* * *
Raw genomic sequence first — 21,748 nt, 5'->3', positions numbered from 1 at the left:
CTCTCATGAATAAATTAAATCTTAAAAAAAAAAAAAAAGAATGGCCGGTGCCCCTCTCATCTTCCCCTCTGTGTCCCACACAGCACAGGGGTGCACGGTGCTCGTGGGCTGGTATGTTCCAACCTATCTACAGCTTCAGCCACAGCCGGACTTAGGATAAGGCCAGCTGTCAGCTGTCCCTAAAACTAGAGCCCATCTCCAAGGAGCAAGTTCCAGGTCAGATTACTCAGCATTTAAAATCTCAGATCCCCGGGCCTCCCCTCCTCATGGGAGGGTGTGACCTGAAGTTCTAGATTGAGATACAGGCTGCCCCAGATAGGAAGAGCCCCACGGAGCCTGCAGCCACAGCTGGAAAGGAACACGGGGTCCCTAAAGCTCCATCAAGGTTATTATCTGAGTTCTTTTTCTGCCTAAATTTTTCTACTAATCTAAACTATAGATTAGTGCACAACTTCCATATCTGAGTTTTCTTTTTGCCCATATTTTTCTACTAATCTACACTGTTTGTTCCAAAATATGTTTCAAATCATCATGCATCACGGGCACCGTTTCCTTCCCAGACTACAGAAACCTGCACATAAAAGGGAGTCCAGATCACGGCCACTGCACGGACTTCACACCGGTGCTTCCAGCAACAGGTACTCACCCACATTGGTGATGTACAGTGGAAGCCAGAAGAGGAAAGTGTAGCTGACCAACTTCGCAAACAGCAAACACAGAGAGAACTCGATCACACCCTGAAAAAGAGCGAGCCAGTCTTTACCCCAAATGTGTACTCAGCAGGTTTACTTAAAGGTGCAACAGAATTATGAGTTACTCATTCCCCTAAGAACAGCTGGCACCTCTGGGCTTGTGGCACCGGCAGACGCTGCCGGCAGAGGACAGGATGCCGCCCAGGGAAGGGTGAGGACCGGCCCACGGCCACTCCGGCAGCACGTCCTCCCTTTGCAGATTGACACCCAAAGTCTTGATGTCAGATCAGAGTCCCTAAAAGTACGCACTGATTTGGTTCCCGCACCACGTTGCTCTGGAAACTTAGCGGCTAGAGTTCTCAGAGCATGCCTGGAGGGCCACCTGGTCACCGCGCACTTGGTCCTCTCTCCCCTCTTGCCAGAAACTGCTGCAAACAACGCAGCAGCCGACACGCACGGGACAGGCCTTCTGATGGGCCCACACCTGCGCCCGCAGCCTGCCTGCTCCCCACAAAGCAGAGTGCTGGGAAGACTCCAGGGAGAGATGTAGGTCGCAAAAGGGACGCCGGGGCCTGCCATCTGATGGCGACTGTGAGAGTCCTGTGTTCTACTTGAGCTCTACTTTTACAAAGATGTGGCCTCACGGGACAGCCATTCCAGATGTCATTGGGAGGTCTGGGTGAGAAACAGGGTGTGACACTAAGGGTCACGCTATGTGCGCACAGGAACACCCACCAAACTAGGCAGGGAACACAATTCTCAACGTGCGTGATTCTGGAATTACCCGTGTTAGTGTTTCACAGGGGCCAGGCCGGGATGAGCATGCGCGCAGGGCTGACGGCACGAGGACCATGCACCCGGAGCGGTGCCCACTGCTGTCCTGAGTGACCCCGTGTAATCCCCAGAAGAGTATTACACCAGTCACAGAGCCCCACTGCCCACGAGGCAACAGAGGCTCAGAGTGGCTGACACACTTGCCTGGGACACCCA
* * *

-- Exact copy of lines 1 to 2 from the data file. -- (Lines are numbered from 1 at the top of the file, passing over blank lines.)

Raw genomic sequence first — 21,748 nt, 5'->3', positions numbered from 1 at the left:
CTCTCATGAATAAATTAAATCTTAAAAAAAAAAAAAAAGAATGGCCGGTGCCCCTCTCATCTTCCCCTCTGTGTCCCACACAGCACAGGGGTGCACGGTGCTCGTGGGCTGGTATGTTCCAACCTATCTACAGCTTCAGCCACAGCCGGACTTAGGATAAGGCCAGCTGTCAGCTGTCCCTAAAACTAGAGCCCATCTCCAAGGAGCAAGTTCCAGGTCAGATTACTCAGCATTTAAAATCTCAGATCCCCGGGCCTCCCCTCCTCATGGGAGGGTGTGACCTGAAGTTCTAGATTGAGATACAGGCTGCCCCAGATAGGAAGAGCCCCACGGAGCCTGCAGCCACAGCTGGAAAGGAACACGGGGTCCCTAAAGCTCCATCAAGGTTATTATCTGAGTTCTTTTTCTGCCTAAATTTTTCTACTAATCTAAACTATAGATTAGTGCACAACTTCCATATCTGAGTTTTCTTTTTGCCCATATTTTTCTACTAATCTACACTGTTTGTTCCAAAATATGTTTCAAATCATCATGCATCACGGGCACCGTTTCCTTCCCAGACTACAGAAACCTGCACATAAAAGGGAGTCCAGATCACGGCCACTGCACGGACTTCACACCGGTGCTTCCAGCAACAGGTACTCACCCACATTGGTGATGTACAGTGGAAGCCAGAAGAGGAAAGTGTAGCTGACCAACTTCGCAAACAGCAAACACAGAGAGAACTCGATCACACCCTGAAAAAGAGCGAGCCAGTCTTTACCCCAAATGTGTACTCAGCAGGTTTACTTAAAGGTGCAACAGAATTATGAGTTACTCATTCCCCTAAGAACAGCTGGCACCTCTGGGCTTGTGGCACCGGCAGACGCTGCCGGCAGAGGACAGGATGCCGCCCAGGGAAGGGTGAGGACCGGCCCACGGCCACTCCGGCAGCACGTCCTCCCTTTGCAGATTGACACCCAAAGTCTTGATGTCAGATCAGAGTCCCTAAAAGTACGCACTGATTTGGTTCCCGCACCACGTTGCTCTGGAAACTTAGCGGCTAGAGTTCTCAGAGCATGCCTGGAGGGCCACCTGGTCACCGCGCACTTGGTCCTCTCTCCCCTCTTGCCAGAAACTGCTGCAAACAACGCAGCAGCCGACACGCACGGGACAGGCCTTCTGATGGGCCCACACCTGCGCCCGCAGCCTGCCTGCTCCCCACAAAGCAGAGTGCTGGGAAGACTCCAGGGAGAGATGTAGGTCGCAAAAGGGACGCCGGGGCCTGCCATCTGATGGCGACTGTGAGAGTCCTGTGTTCTACTTGAGCTCTACTTTTACAAAGATGTGGCCTCACGGGACAGCCATTCCAGATGTCATTGGGAGGTCTGGGTGAGAAACAGGGTGTGACACTAAGGGTCACGCTATGTGCGCACAGGAACACCCACCAAACTAGGCAGGGAACACAATTCTCAACGTGCGTGATTCTGGAATTACCCGTGTTAGTGTTTCACAGGGGCCAGGCCGGGATGAGCATGCGCGCAGGGCTGACGGCACGAGGACCATGCACCCGGAGCGGTGCCCACTGCTGTCCTGAGTGACCCCGTGTAATCCCCAGAAGAGTATTACACCAGTCACAGAGCCCCACTGCCCACGAGGCAACAGAGGCTCAGAGTGGCTGACACACTTGCCTGGGACACCCA